Health Minister Greg Hunt
cancer kills more children than any other disease in Australia and more people
under 40 than any other cancer, yet receives less than five per cent of Federal
Government cancer funding.
Minister appeared on Channel 10’s The Project on 19 April, in response to Dustin Perry’s heartfelt plea for more brain cancer funding. Mr Perry is the father of Chloe, a terminally ill eight-year-old girl from Victoria with aggressive brain cancer. He ignited the debate after his open letter to the Prime Minister was published
in the Australian on Tuesday, 18 April.
“I’m really disappointed and frustrated with Greg Hunt for failing to respond to my letter and explain how much, if any, of the $800 million increase in medical research funding would go to brain cancer over the next five years,” Mr Perry said.
Cure Brain Cancer Foundation’s Head of Engagement, Barrie Littlefield, whose own young daughter died of brain cancer five years ago, echoed Mr Perry’s call for more government prioritisation and funding for the disease.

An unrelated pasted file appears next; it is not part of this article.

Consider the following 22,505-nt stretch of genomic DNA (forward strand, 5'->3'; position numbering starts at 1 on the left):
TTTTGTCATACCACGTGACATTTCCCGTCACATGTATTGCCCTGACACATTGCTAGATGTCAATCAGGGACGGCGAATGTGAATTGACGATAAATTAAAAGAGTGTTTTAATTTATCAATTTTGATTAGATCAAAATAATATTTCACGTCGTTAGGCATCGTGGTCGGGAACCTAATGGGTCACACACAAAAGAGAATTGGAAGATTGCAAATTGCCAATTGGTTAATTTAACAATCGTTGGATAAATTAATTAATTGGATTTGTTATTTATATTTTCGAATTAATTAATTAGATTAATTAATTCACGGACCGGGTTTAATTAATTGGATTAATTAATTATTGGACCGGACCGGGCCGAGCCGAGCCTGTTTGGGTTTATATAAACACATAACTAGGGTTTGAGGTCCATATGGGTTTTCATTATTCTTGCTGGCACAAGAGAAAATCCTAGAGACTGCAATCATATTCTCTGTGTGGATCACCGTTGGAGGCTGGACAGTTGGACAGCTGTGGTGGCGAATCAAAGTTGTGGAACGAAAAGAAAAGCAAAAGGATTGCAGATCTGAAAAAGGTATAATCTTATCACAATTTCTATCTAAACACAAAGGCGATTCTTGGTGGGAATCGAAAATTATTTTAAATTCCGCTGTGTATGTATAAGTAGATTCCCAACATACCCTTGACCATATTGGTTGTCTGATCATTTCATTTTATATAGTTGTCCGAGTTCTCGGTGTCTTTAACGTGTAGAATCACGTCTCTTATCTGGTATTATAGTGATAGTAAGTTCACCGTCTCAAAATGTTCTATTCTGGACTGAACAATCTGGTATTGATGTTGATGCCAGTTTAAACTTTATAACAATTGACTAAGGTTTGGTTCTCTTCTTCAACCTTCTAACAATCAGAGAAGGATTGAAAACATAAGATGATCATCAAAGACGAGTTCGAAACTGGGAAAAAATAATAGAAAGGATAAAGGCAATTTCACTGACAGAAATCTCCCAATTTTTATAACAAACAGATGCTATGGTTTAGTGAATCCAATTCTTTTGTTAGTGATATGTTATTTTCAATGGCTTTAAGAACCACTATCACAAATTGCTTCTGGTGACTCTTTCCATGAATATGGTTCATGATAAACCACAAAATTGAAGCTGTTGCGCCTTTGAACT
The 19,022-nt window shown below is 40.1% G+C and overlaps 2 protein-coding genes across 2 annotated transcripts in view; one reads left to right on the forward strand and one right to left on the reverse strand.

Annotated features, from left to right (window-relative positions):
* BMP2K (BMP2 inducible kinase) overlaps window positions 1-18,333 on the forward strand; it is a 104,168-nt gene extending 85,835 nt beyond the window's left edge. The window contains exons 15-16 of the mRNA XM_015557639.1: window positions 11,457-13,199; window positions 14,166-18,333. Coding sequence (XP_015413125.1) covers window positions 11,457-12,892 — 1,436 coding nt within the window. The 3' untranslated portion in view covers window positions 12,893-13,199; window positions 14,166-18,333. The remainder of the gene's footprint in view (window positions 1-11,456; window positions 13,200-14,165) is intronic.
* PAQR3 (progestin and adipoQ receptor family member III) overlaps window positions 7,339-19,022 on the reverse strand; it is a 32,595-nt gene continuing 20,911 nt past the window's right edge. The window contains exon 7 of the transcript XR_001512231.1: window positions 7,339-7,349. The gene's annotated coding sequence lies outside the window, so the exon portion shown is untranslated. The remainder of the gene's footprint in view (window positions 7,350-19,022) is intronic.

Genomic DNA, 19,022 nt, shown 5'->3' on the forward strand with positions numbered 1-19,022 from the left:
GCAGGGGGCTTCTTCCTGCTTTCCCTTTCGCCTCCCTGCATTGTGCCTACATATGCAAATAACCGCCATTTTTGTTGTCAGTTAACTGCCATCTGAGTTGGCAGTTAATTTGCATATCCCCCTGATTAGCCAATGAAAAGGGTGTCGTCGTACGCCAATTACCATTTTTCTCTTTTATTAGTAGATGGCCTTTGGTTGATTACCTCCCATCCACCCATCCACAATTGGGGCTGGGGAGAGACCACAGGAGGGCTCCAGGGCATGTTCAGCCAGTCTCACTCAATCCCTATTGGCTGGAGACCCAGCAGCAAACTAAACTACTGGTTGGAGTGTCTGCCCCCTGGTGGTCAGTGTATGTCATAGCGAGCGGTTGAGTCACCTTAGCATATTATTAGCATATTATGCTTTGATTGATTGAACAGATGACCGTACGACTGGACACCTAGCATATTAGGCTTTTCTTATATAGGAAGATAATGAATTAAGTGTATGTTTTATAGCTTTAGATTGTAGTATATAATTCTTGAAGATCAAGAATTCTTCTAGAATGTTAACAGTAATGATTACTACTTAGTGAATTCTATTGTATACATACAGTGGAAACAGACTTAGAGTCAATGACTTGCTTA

Barrie Littlefield with his daughter, Eloise
“Last night, the Minister claimed to want the same increase in brain cancer survival as seen in other cancers, like leukaemia,” Mr Littlefield said.
“This is great news, but it won’t happen unless the Government urgently prioritises brain cancer, commits to significantly increase funding and adopts a planned approach to brain cancer research.
“It’s completely unacceptable that just two out of ten people survive brain cancer for five years, and that hasn’t changed for more than 30 years.
“We have a very clear blueprint on how to increase brain cancer survival from 20 per cent to 50 per cent by 2023 and renew our offer to collaborate with the government to make this happen.”
March 2017, Cure Brain Cancer Foundation, Mr Perry, and 240 other people made
submission to the ongoing Senate Select Committee into Funding for Low Survival
Cancers. Cure Brain Cancer’s submisison highlighted
the need for:
- the removal of or compensation for, structural bias in the National Health and Medical Research Council (NHMRC) process, which inadvertently disadvantages brain and other rare cancers
- provision of long term support and stability for brain cancer researchers to ensure a clear and more secure career path
- reimbursement of diagnostics, treatments and procedures to facilitate the highest levels of care
Cure Brain Cancer Foundation's Senate Submission